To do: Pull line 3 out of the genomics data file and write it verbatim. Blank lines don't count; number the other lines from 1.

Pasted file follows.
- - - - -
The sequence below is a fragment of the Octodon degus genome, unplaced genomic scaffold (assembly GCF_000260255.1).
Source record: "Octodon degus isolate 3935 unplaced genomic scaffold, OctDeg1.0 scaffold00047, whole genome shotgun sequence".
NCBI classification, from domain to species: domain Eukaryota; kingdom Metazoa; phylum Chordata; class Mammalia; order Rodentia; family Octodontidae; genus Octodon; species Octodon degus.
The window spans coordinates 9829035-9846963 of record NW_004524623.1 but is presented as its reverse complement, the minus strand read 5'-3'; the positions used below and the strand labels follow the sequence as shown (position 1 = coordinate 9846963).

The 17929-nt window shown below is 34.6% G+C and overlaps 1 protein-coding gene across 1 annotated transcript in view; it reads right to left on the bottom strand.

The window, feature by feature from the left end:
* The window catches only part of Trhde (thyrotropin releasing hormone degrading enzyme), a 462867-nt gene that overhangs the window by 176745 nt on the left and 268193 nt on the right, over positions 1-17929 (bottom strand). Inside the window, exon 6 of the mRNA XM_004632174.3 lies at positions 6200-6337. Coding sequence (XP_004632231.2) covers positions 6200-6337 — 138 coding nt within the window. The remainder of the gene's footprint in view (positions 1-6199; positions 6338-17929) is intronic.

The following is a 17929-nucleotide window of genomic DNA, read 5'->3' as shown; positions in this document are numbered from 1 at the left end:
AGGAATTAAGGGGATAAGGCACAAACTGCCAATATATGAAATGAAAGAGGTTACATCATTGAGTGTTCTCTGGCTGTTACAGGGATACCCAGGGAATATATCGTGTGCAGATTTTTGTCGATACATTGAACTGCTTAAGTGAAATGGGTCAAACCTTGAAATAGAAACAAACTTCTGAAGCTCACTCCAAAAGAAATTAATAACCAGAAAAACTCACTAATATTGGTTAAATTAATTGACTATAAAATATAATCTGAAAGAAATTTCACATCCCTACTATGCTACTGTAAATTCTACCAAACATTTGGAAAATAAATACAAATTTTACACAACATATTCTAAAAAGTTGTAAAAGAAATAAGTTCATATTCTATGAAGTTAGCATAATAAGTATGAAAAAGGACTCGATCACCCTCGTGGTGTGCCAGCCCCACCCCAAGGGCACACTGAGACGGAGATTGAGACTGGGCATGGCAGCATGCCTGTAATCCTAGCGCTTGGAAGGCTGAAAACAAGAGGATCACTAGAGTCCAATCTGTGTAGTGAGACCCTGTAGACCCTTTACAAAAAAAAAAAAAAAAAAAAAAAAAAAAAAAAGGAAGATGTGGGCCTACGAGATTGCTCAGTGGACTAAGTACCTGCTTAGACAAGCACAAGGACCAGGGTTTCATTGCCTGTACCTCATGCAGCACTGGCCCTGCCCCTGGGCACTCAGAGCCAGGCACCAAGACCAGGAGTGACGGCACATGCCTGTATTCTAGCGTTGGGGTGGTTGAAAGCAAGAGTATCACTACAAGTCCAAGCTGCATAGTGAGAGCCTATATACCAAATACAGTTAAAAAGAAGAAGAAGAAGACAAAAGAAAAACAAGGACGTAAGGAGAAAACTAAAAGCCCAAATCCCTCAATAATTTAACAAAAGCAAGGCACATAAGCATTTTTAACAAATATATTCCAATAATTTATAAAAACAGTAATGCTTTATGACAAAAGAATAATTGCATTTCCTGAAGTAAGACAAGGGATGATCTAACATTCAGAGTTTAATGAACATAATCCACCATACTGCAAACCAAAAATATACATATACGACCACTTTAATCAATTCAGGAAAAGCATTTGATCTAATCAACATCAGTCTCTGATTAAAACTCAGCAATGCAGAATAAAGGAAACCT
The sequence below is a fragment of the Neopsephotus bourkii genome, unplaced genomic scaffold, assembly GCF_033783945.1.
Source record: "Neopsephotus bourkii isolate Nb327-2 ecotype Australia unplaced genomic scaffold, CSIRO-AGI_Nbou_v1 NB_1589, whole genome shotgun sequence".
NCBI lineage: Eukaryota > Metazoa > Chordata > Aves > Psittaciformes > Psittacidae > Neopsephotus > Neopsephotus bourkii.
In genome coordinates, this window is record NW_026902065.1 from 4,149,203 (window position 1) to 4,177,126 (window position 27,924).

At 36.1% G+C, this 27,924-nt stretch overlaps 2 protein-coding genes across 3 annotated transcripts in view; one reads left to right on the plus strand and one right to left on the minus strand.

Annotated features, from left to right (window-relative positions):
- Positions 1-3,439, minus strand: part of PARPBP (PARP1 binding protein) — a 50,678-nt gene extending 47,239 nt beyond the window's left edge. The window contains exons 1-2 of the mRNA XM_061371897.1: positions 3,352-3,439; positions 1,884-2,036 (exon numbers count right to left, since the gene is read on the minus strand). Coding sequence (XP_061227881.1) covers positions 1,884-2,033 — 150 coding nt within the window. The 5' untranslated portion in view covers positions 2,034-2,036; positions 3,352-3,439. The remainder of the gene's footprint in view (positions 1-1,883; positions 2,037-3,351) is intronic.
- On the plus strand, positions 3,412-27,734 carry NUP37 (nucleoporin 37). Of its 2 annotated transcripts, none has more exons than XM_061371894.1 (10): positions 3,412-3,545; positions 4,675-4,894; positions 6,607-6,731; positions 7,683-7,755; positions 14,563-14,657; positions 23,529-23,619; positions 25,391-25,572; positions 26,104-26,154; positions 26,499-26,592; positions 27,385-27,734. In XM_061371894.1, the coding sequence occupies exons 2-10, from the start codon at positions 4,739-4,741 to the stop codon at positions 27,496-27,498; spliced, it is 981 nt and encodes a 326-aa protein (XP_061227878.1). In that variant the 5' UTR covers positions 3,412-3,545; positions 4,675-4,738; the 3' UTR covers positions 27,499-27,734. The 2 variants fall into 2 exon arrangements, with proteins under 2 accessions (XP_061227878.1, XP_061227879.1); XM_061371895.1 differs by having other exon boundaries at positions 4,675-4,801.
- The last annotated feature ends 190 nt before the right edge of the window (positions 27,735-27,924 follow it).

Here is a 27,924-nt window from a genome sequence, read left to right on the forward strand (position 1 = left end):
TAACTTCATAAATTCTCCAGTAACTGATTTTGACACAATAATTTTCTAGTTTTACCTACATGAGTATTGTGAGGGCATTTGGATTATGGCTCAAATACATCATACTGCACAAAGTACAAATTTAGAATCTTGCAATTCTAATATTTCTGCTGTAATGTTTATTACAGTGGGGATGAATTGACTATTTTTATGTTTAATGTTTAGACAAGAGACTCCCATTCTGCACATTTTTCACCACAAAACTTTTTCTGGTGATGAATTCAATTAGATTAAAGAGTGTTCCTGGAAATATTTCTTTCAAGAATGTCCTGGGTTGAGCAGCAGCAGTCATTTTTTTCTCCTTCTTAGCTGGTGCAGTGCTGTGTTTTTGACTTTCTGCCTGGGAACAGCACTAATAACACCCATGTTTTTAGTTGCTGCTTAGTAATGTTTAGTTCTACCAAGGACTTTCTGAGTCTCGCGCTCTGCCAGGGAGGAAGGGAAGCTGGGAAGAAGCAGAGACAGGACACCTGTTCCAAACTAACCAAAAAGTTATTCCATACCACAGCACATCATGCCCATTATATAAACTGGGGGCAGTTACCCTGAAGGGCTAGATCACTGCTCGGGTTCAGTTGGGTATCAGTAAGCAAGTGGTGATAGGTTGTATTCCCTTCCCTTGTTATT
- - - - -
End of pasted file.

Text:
NCBI classification, from domain to species: domain Eukaryota; kingdom Metazoa; phylum Chordata; class Mammalia; order Rodentia; family Octodontidae; genus Octodon; species Octodon degus.